With no preseason games to be played this year due to the COVID-19 restrictions, the New York Giants, like all NFL teams, will be flying into the regular season blind. Coaches will be relying on the data gathered only in training camp practices and intrasquad scrimmages to make roster decisions.
Normally, teams bring 90 players to training camp. This year, that number has been pared down to 80. Veterans who have starting roles for them earmarked will now get more reps to get them ready for the season. That means rookies and other roster hopefuls will see less reps and none will get the benefit of playing in a game versus another NFL team.
“I think it will be a little bit of a change and a challenge,” Giants defensive lineman Leonard Williams said this week in a Zoom interview. “I think the team is doing a great job of creating that competitive environment to see everybody’s best. We’re making do with what we have. The coronavirus is affecting everybody in the world and we’re not excluded from that. We are doing the best we can.”
No one is more behind the eight ball than head coach Joe Judge, who did not get the benefit of the normal jump-start to workouts the league affords to first-year head coaches. Instead of being ahead of the league curve, Judge finds himself trailing it. But excuses are not his style. He is a man who embraces a challenge.
“When you talk to a lot of the coaches on the staff, you have to reach back to your previous experience this is almost more like a college training camp,” Judge said. “You’re not worried about getting ready for a preseason game. You’re not concerned about having a plan in place for a specific opponent. You really have more time to work on your own installs and what you can address within your own team at your own progression. The number of coaches on our staff, myself included, who have been through college football, we have thought back as to how you can have this progression. For us, there are waves to training camp.”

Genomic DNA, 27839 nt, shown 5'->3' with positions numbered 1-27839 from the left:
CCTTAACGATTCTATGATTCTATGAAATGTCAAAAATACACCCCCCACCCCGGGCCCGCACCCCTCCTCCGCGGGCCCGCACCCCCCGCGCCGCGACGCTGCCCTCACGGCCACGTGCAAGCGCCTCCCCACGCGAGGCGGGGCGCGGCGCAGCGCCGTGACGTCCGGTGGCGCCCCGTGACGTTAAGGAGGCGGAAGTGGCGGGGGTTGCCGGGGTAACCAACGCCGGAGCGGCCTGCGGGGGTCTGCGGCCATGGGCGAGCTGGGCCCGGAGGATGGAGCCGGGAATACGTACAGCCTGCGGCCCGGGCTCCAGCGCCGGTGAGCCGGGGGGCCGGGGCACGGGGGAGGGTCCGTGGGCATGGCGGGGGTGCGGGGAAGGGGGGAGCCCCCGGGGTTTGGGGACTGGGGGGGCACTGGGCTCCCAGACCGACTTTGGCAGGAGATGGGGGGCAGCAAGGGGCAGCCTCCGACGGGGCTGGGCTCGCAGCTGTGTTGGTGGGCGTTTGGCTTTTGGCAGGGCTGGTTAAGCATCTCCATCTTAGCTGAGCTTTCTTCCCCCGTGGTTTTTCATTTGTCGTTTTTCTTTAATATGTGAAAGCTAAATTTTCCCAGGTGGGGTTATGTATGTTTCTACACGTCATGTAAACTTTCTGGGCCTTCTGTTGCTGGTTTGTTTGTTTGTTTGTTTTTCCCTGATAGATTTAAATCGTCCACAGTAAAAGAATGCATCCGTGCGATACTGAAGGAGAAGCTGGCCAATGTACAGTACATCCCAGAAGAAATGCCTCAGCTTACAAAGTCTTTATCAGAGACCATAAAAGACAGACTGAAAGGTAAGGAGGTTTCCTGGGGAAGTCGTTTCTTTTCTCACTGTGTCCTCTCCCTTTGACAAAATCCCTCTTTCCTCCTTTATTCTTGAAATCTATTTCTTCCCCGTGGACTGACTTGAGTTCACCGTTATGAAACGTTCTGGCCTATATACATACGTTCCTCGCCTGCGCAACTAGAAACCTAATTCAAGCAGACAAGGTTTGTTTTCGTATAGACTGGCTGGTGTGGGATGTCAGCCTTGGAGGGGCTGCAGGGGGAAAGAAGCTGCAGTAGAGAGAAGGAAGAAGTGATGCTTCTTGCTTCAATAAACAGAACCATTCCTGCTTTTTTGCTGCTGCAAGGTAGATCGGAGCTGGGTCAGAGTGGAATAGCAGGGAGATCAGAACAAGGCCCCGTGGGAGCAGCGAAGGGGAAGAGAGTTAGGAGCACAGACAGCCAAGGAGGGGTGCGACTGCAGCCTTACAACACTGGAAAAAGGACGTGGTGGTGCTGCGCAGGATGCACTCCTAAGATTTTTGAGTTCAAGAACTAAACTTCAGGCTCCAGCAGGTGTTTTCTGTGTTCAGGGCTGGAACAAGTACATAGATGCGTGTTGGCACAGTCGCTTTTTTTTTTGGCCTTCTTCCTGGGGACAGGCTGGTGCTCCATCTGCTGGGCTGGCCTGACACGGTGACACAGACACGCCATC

The Giants have a load of new faces both in the coaching and the player ranks, including a 10-player draft class and several veteran free agents at integral positions such as inside linebacker Blake Martinez, cornerback James Bradberry and offensive tackle Cam Fleming.
“This will be my fifth year in the league, and for me I should know how to tackle and do all these things,” Martinez said. “For practice, it’s just working on those fundamentals. Whether it’s the fundamentals of the right feet, the right stance, the right approach to tackle and the perfect drops and things like that. Once you get on the football field, you know how to tackle and how to go play.”
If only it were that easy. For a Giants organization that is basically starting from scratch, this season — which promises to be one filled with uncertainty — could be the most challenging one in recent memory.